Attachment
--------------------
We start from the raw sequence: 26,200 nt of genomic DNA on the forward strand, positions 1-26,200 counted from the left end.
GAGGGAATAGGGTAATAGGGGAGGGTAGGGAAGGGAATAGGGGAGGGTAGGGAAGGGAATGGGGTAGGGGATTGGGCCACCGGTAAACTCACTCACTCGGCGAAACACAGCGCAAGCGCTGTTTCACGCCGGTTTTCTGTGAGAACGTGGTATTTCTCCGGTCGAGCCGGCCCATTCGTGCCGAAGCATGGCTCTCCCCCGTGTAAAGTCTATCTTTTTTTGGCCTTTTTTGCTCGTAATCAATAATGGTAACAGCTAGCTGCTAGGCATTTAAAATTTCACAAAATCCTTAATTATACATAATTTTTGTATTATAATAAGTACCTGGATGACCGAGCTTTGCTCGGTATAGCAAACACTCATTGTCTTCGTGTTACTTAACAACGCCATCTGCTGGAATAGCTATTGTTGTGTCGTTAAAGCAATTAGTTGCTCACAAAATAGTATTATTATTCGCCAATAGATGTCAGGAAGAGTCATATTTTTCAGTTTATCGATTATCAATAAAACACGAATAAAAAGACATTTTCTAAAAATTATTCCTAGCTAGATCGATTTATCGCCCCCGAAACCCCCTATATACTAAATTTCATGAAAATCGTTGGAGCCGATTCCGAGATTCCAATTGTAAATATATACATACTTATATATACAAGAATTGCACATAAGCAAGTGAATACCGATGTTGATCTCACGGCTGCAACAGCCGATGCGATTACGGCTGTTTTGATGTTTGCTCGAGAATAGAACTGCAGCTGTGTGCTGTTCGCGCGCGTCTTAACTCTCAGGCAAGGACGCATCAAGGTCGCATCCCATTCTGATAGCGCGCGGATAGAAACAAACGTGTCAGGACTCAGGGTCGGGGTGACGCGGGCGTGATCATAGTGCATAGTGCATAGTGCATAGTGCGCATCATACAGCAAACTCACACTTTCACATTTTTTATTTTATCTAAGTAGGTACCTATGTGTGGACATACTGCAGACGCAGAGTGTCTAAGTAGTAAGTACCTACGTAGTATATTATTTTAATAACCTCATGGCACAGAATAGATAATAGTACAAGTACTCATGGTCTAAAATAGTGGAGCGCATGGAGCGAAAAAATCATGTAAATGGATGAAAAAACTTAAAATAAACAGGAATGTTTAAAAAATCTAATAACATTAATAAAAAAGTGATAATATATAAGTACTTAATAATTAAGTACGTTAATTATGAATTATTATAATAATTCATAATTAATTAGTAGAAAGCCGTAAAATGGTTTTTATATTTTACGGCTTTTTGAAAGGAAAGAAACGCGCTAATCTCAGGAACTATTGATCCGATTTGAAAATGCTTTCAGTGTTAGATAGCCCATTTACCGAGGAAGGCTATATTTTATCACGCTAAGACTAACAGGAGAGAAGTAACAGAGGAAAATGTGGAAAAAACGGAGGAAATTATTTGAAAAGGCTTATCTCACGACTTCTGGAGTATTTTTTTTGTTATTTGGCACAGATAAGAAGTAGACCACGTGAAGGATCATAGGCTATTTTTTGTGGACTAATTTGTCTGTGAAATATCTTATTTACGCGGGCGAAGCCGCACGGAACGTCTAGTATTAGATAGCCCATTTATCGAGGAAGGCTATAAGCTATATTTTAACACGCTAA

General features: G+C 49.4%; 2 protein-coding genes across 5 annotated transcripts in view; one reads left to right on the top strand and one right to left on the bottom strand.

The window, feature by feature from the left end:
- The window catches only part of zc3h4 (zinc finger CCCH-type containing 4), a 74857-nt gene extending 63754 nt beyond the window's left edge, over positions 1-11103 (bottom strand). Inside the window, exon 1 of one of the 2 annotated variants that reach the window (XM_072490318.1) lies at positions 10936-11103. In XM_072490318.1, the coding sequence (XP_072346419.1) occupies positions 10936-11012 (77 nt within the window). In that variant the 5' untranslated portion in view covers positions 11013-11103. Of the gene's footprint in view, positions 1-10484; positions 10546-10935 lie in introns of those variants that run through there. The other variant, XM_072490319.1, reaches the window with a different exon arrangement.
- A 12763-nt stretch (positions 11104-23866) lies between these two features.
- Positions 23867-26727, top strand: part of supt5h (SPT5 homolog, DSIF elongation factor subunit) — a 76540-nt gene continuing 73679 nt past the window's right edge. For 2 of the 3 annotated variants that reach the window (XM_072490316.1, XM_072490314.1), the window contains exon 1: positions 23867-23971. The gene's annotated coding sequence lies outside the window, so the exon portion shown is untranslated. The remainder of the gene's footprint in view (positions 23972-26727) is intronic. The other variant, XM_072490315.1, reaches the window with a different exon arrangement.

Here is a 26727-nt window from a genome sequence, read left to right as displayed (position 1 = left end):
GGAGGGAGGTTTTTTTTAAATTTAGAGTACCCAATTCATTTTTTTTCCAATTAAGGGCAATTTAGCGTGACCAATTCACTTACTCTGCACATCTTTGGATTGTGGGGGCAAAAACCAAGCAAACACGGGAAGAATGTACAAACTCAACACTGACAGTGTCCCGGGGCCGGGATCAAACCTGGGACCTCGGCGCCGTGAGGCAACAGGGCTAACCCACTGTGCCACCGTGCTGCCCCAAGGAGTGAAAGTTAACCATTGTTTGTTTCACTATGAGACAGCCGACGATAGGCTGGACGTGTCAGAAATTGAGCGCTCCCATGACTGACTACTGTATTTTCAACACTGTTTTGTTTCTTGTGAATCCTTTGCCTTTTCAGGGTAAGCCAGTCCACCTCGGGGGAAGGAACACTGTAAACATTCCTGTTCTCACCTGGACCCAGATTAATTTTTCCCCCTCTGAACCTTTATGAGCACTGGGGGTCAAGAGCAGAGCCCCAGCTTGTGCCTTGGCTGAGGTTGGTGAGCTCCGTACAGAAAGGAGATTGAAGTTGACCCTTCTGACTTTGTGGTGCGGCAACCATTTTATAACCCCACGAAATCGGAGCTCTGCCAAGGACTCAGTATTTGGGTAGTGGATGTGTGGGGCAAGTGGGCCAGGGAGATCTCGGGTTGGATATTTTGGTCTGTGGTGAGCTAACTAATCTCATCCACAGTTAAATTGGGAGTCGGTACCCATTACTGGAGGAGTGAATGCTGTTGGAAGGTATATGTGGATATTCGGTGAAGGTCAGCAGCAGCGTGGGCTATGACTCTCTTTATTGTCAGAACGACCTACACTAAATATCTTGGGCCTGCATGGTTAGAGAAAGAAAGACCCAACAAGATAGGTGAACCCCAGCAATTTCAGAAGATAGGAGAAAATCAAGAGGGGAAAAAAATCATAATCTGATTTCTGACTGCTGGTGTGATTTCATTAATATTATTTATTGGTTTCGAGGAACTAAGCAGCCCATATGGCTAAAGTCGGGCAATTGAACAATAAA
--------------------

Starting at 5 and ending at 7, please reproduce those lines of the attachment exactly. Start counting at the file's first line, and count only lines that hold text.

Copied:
- The window catches only part of zc3h4 (zinc finger CCCH-type containing 4), a 74857-nt gene extending 63754 nt beyond the window's left edge, over positions 1-11103 (bottom strand). Inside the window, exon 1 of one of the 2 annotated variants that reach the window (XM_072490318.1) lies at positions 10936-11103. In XM_072490318.1, the coding sequence (XP_072346419.1) occupies positions 10936-11012 (77 nt within the window). In that variant the 5' untranslated portion in view covers positions 11013-11103. Of the gene's footprint in view, positions 1-10484; positions 10546-10935 lie in introns of those variants that run through there. The other variant, XM_072490319.1, reaches the window with a different exon arrangement.
- A 12763-nt stretch (positions 11104-23866) lies between these two features.
- Positions 23867-26727, top strand: part of supt5h (SPT5 homolog, DSIF elongation factor subunit) — a 76540-nt gene continuing 73679 nt past the window's right edge. For 2 of the 3 annotated variants that reach the window (XM_072490316.1, XM_072490314.1), the window contains exon 1: positions 23867-23971. The gene's annotated coding sequence lies outside the window, so the exon portion shown is untranslated. The remainder of the gene's footprint in view (positions 23972-26727) is intronic. The other variant, XM_072490315.1, reaches the window with a different exon arrangement.